I get it. I'm happy that a remote independent system can detect a major problem in advance of major consequences. And a pretty darn expensive problem on their part.
I was a little concerned that GM would have me drive the car for a week knowing the potential. And probably paranoia on my part, but on the way to the dealer this morning I did notice range jumping around, more than what I would expect with regen accounted for. Initially the dealer pushed me off, saying he was out of loaner cars. I pressed the issue and they got me a rental.
The service manager got to catch up on the issue by the time we checked in the Bolt. If I understood him correctly, he just learned that he would actually have to access the battery and find its serial number, to confirm it's a defective one, before ordering the new one.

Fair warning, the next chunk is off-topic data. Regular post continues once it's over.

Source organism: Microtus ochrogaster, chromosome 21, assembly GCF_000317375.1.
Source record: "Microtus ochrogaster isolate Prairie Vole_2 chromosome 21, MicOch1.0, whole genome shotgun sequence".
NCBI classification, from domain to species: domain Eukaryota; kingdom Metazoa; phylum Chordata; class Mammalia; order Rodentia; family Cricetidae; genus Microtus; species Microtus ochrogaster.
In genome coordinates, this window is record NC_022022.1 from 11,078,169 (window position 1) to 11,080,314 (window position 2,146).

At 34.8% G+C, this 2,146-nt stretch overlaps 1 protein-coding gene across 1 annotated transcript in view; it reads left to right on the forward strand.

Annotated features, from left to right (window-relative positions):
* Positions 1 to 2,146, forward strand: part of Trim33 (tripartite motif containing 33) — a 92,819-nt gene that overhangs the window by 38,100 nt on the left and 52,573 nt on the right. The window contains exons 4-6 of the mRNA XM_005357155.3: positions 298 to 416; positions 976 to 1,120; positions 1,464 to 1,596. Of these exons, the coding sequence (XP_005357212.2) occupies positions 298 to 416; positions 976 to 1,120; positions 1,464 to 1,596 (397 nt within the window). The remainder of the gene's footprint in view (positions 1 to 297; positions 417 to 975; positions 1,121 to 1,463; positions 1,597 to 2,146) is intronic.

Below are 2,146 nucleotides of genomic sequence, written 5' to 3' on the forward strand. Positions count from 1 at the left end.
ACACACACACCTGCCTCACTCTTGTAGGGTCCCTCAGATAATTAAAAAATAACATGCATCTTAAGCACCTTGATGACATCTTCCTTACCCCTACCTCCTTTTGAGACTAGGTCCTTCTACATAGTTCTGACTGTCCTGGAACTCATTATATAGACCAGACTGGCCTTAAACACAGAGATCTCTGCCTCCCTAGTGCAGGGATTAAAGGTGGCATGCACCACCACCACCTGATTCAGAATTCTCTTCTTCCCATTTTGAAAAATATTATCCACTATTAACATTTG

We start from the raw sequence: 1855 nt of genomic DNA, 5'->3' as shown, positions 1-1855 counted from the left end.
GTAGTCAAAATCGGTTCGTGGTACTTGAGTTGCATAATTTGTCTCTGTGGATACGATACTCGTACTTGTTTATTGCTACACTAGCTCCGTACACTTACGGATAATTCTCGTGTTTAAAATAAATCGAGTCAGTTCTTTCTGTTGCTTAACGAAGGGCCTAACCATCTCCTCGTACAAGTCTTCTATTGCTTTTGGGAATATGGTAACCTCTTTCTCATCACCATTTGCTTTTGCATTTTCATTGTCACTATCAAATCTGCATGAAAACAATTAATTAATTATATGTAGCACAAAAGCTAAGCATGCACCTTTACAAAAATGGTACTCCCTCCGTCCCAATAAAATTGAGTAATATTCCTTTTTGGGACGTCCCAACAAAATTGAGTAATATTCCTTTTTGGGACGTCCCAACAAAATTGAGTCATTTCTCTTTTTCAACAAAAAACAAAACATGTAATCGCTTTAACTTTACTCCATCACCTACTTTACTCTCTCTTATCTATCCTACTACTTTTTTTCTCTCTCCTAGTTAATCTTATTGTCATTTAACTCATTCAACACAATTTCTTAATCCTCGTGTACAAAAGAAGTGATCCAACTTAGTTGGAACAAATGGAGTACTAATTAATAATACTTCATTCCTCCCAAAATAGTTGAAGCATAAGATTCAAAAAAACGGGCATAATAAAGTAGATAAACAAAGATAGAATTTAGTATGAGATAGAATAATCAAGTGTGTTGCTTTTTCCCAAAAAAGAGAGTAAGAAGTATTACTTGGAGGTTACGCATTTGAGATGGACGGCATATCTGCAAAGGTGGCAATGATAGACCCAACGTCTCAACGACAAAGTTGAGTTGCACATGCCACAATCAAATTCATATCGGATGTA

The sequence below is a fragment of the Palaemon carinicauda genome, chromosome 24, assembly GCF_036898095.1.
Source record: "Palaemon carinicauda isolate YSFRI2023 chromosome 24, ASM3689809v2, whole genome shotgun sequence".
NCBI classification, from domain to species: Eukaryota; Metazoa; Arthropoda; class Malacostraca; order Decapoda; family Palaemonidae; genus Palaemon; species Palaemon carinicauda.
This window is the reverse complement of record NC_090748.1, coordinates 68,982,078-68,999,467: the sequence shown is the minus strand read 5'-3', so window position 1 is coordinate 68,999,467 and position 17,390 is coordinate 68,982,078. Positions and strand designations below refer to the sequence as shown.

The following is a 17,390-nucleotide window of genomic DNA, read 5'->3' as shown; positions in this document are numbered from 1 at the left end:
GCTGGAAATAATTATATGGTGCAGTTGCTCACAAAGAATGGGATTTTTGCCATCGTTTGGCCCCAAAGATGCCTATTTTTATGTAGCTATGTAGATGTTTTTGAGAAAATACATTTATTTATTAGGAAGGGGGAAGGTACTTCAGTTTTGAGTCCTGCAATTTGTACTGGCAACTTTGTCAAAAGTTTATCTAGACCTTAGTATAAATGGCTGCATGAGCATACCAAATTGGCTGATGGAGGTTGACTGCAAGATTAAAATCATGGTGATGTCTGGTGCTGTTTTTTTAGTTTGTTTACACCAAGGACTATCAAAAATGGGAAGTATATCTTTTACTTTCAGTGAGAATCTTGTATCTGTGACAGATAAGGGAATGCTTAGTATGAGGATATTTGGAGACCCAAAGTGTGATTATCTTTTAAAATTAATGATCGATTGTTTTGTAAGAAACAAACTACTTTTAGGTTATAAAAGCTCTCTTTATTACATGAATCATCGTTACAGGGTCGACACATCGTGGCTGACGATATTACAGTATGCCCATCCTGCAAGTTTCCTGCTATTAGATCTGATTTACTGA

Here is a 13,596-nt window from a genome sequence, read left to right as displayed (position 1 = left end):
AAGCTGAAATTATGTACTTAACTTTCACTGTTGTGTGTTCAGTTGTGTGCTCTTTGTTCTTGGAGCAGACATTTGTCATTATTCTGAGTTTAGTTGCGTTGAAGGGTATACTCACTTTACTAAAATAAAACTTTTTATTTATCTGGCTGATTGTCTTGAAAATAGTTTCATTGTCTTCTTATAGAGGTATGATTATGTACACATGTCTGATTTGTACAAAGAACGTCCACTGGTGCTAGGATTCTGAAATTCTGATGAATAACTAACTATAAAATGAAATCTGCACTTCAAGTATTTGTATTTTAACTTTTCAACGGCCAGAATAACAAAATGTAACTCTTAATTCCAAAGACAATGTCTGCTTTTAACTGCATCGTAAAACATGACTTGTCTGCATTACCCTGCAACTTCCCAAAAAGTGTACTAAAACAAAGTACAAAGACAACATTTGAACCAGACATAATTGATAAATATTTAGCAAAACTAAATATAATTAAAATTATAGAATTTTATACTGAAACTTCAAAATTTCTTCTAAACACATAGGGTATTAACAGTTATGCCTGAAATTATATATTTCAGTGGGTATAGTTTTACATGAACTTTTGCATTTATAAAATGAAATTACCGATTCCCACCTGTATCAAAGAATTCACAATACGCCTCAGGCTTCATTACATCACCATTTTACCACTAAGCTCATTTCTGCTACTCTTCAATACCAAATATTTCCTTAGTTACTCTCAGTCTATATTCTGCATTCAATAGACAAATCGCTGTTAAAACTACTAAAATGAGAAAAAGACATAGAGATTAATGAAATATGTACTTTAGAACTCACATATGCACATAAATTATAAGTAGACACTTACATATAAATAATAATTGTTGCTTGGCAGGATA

The techs of course have never replaced a Bolt battery, but they have done Volts. I specifically asked the GM rep on the phone how long would the actual labor be, once the battery arrived? She said a few hours. I asked the service manager the same question and he laughed at the first answer. A few days he said. Some factors included when the appropriate techs were available, and would a bay be available.
The honeymoon over comment is because, to me, I no longer have the shiny new car. There's always a point where it's no longer new. For some, it's when the dog throws up in it, right? The climate control repairs on my previous Leaf rendered me a car that was never the same, and much less enjoyable. So I am skeptical about a repair that involves such a costly part. But I admit I don't know anything about the work. Maybe I should picture it like a new battery for my smoke detector, and all will be well!